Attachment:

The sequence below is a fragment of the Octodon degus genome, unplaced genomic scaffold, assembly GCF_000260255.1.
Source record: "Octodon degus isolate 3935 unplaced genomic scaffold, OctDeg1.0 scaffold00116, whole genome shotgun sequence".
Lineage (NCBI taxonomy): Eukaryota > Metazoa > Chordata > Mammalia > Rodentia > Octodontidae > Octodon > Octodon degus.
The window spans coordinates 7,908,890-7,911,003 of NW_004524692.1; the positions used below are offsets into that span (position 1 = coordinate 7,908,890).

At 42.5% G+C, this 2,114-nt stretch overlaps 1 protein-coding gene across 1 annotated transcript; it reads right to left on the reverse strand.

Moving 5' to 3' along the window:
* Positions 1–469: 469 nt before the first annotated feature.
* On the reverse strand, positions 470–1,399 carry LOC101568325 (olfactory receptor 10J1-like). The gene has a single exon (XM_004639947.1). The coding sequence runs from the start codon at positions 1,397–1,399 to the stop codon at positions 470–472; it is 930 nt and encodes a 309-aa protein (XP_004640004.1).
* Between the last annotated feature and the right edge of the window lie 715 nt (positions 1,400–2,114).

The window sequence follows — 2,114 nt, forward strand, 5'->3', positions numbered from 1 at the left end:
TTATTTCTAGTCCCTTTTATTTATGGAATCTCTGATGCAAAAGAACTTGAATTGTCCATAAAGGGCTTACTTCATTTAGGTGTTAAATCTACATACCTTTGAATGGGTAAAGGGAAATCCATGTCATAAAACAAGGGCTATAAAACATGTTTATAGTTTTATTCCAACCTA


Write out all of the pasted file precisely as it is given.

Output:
The sequence below is a fragment of the Octodon degus genome, unplaced genomic scaffold, assembly GCF_000260255.1.
Source record: "Octodon degus isolate 3935 unplaced genomic scaffold, OctDeg1.0 scaffold00116, whole genome shotgun sequence".
Lineage (NCBI taxonomy): Eukaryota > Metazoa > Chordata > Mammalia > Rodentia > Octodontidae > Octodon > Octodon degus.
The window spans coordinates 7,908,890-7,911,003 of NW_004524692.1; the positions used below are offsets into that span (position 1 = coordinate 7,908,890).

At 42.5% G+C, this 2,114-nt stretch overlaps 1 protein-coding gene across 1 annotated transcript; it reads right to left on the reverse strand.

Moving 5' to 3' along the window:
* Positions 1–469: 469 nt before the first annotated feature.
* On the reverse strand, positions 470–1,399 carry LOC101568325 (olfactory receptor 10J1-like). The gene has a single exon (XM_004639947.1). The coding sequence runs from the start codon at positions 1,397–1,399 to the stop codon at positions 470–472; it is 930 nt and encodes a 309-aa protein (XP_004640004.1).
* Between the last annotated feature and the right edge of the window lie 715 nt (positions 1,400–2,114).

The window sequence follows — 2,114 nt, forward strand, 5'->3', positions numbered from 1 at the left end:
TTATTTCTAGTCCCTTTTATTTATGGAATCTCTGATGCAAAAGAACTTGAATTGTCCATAAAGGGCTTACTTCATTTAGGTGTTAAATCTACATACCTTTGAATGGGTAAAGGGAAATCCATGTCATAAAACAAGGGCTATAAAACATGTTTATAGTTTTATTCCAACCTA